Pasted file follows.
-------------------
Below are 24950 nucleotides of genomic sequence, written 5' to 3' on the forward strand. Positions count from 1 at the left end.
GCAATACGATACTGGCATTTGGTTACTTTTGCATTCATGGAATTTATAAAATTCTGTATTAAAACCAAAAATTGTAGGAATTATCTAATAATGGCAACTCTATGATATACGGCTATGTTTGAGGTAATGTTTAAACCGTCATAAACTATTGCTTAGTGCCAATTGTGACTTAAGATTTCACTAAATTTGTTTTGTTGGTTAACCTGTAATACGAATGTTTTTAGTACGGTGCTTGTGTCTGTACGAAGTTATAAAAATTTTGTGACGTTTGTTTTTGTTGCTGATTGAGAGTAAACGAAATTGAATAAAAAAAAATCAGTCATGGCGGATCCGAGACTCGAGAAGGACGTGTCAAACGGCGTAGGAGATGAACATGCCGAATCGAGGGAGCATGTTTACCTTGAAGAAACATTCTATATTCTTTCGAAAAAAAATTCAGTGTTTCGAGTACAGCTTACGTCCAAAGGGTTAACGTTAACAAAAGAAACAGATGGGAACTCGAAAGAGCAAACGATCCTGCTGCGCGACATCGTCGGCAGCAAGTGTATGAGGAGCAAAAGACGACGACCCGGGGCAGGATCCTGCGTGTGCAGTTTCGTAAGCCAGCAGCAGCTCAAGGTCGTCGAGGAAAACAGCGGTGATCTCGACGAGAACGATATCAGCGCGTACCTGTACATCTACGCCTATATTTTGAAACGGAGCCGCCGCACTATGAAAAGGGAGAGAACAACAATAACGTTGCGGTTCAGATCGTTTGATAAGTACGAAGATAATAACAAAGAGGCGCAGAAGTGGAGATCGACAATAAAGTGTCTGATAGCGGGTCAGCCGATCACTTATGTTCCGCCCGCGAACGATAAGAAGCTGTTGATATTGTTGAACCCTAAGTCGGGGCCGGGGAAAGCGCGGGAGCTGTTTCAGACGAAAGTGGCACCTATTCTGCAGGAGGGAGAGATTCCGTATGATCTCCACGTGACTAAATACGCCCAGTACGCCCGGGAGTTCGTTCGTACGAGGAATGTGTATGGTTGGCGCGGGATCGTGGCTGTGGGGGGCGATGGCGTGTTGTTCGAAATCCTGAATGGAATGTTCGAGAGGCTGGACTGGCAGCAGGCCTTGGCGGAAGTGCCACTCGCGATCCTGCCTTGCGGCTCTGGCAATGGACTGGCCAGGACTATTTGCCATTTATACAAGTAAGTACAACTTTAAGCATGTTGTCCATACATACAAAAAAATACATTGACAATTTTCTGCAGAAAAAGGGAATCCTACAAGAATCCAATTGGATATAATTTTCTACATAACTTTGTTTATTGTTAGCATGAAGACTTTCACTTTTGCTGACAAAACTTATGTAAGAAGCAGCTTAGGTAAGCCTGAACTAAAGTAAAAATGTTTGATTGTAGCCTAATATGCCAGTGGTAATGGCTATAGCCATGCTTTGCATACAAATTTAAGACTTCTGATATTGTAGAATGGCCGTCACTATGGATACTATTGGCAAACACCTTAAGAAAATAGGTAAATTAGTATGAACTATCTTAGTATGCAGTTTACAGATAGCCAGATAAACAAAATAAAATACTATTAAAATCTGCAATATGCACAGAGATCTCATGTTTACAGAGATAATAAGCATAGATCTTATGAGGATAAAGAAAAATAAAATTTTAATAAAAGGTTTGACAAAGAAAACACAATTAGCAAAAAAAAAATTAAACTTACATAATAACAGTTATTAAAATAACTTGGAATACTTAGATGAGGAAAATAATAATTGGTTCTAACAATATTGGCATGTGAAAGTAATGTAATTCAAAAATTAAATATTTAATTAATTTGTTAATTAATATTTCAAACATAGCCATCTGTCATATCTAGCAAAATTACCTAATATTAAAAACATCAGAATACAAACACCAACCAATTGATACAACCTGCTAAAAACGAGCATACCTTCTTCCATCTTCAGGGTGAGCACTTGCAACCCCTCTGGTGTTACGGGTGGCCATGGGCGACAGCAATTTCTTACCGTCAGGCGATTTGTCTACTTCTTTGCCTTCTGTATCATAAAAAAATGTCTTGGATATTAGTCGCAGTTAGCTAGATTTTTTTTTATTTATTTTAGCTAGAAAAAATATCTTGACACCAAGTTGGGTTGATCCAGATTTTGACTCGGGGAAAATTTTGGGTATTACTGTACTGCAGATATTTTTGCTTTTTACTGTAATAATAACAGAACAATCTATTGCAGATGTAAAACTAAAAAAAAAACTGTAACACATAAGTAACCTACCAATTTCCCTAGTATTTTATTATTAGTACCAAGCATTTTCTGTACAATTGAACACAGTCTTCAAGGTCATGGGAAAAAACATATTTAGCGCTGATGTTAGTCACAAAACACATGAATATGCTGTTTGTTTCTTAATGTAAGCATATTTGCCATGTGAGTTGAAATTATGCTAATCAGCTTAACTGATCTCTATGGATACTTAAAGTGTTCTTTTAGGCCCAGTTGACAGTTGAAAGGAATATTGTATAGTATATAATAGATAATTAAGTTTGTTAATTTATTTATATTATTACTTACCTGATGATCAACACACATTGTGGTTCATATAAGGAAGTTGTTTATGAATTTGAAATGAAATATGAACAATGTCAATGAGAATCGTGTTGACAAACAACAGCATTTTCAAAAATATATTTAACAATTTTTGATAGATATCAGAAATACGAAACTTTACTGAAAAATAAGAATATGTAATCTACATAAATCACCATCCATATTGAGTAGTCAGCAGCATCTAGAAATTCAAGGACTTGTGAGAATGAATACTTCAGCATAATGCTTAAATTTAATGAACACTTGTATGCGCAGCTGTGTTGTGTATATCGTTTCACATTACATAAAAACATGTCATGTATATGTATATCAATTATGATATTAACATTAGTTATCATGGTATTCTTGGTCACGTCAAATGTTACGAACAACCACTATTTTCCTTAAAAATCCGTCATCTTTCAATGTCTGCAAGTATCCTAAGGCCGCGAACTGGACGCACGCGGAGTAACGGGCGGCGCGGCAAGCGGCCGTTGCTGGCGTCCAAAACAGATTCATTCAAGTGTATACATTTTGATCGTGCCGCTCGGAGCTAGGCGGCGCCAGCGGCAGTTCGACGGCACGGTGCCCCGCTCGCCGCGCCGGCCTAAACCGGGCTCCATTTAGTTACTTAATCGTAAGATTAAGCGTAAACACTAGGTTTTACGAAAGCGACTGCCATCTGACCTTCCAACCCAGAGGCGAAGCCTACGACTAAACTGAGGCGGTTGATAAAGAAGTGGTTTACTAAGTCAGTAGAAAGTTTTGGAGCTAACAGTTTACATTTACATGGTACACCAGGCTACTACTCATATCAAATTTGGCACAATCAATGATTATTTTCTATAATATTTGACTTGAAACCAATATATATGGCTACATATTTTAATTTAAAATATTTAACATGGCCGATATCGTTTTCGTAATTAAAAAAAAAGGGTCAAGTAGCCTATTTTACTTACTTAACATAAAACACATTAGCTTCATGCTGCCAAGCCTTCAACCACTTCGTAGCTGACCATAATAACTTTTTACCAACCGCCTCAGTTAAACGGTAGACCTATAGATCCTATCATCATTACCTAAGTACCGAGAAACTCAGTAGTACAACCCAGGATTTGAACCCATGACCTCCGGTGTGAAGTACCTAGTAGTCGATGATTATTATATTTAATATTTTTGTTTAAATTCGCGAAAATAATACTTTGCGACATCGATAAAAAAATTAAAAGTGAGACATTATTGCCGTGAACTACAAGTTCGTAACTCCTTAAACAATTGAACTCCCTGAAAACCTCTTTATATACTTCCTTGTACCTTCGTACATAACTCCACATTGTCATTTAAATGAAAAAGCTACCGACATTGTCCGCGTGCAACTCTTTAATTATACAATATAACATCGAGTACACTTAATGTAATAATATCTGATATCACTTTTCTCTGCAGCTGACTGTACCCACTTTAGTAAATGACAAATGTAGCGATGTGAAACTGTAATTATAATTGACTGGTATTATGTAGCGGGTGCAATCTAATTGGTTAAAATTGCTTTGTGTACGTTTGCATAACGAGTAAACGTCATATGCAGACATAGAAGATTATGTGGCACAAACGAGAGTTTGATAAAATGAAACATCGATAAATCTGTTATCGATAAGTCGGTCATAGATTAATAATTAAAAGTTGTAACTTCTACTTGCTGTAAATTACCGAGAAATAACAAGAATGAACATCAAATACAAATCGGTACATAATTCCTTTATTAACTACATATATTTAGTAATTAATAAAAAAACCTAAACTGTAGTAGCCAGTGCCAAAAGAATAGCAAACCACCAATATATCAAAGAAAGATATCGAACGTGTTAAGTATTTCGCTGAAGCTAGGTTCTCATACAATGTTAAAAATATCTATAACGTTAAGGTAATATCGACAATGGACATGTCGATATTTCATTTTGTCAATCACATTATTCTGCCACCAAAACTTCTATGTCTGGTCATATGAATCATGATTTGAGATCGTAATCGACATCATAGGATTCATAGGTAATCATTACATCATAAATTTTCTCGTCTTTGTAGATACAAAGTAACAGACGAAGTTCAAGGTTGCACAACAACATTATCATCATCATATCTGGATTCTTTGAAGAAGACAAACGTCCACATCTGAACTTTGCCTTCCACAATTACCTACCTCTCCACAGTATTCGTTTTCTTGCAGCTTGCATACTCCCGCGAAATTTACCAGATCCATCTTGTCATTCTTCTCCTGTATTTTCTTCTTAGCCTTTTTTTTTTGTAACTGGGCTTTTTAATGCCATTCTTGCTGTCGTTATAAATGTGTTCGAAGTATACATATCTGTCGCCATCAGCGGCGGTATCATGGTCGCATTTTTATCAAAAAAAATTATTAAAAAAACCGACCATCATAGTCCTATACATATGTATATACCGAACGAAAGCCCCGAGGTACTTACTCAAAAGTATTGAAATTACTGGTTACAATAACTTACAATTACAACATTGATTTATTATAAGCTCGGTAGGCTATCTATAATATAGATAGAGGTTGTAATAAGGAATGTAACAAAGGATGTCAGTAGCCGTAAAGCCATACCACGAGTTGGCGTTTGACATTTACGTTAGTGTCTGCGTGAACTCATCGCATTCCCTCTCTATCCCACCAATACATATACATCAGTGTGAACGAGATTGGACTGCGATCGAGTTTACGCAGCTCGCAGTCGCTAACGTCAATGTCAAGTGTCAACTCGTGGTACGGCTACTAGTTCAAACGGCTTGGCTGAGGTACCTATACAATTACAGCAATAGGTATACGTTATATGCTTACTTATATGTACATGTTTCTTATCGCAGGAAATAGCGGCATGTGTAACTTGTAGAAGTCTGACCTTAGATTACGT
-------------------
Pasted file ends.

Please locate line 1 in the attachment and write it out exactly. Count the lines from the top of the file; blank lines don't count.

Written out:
Below are 24950 nucleotides of genomic sequence, written 5' to 3' on the forward strand. Positions count from 1 at the left end.